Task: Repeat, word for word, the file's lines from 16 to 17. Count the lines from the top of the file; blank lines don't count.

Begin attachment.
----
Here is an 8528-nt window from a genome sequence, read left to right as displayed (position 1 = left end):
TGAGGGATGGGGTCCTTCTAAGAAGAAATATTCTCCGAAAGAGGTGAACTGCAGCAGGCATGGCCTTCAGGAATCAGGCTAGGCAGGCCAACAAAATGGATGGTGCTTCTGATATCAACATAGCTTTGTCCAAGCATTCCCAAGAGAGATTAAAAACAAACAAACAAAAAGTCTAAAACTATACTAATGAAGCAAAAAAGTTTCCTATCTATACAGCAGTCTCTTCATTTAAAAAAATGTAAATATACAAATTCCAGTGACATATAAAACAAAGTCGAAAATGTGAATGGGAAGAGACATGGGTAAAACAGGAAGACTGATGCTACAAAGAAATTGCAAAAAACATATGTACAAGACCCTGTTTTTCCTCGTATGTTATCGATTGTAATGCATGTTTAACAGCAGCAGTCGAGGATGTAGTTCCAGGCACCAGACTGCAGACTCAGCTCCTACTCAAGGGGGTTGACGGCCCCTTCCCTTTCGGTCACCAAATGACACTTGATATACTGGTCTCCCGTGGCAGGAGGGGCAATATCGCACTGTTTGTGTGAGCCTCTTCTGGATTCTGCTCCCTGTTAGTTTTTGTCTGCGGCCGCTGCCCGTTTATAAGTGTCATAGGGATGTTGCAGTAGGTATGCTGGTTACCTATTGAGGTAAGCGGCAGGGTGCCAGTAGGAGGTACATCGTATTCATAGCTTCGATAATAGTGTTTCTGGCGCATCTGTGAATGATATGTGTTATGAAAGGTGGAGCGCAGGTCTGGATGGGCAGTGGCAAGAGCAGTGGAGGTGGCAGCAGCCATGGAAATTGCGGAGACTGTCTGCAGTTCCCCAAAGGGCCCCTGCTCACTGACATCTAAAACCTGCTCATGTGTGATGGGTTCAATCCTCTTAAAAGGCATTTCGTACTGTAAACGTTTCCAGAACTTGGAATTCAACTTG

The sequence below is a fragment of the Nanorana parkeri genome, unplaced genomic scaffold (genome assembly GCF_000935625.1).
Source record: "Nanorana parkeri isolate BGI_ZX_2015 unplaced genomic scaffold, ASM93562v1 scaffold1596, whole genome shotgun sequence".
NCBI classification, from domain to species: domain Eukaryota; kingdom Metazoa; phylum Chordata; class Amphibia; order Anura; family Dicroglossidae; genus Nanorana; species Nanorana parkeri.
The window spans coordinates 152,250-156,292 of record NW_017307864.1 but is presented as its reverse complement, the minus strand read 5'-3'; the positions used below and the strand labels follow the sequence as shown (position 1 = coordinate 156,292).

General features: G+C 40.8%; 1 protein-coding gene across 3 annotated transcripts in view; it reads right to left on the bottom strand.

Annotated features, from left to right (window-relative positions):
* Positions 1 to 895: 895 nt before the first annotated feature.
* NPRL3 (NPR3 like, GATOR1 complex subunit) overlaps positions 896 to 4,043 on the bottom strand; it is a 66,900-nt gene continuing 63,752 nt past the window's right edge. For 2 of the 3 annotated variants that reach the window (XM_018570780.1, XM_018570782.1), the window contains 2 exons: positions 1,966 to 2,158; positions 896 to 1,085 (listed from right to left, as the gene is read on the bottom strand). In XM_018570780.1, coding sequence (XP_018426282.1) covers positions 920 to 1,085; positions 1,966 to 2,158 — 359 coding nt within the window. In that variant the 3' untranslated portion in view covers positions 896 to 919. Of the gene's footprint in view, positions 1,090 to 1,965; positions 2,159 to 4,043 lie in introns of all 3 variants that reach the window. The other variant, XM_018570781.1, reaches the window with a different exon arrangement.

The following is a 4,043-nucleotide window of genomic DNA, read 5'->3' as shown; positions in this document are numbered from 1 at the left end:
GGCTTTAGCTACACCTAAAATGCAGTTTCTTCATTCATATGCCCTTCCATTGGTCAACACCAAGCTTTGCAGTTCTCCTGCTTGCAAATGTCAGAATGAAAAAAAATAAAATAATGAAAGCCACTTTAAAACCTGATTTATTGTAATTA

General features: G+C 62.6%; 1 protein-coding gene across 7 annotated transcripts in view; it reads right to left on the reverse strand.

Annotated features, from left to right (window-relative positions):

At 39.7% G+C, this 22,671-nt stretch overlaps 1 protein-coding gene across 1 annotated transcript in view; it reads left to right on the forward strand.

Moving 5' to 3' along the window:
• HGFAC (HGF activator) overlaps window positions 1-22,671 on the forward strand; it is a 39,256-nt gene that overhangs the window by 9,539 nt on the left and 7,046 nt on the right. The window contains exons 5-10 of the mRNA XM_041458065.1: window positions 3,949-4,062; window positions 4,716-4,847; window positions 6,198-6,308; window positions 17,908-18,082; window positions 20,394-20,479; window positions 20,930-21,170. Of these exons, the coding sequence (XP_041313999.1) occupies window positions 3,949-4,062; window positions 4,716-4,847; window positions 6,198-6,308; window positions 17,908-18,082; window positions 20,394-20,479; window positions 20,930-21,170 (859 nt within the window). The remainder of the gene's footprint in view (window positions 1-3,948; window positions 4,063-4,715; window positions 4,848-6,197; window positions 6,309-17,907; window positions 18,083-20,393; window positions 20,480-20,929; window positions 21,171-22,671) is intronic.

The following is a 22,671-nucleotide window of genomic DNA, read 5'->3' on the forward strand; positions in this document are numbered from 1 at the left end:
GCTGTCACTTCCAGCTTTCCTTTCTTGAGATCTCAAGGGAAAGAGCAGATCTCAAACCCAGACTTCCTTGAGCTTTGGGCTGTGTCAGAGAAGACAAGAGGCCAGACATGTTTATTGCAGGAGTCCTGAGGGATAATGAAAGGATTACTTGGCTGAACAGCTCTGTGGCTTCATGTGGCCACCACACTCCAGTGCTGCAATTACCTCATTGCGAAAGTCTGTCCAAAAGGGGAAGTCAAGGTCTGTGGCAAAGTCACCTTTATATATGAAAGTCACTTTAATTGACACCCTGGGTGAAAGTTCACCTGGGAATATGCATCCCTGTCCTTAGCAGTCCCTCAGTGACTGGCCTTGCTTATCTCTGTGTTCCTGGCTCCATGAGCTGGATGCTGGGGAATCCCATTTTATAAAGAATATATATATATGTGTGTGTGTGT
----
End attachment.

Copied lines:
Moving 5' to 3' along the window:
• HGFAC (HGF activator) overlaps window positions 1-22,671 on the forward strand; it is a 39,256-nt gene that overhangs the window by 9,539 nt on the left and 7,046 nt on the right. The window contains exons 5-10 of the mRNA XM_041458065.1: window positions 3,949-4,062; window positions 4,716-4,847; window positions 6,198-6,308; window positions 17,908-18,082; window positions 20,394-20,479; window positions 20,930-21,170. Of these exons, the coding sequence (XP_041313999.1) occupies window positions 3,949-4,062; window positions 4,716-4,847; window positions 6,198-6,308; window positions 17,908-18,082; window positions 20,394-20,479; window positions 20,930-21,170 (859 nt within the window). The remainder of the gene's footprint in view (window positions 1-3,948; window positions 4,063-4,715; window positions 4,848-6,197; window positions 6,309-17,907; window positions 18,083-20,393; window positions 20,480-20,929; window positions 21,171-22,671) is intronic.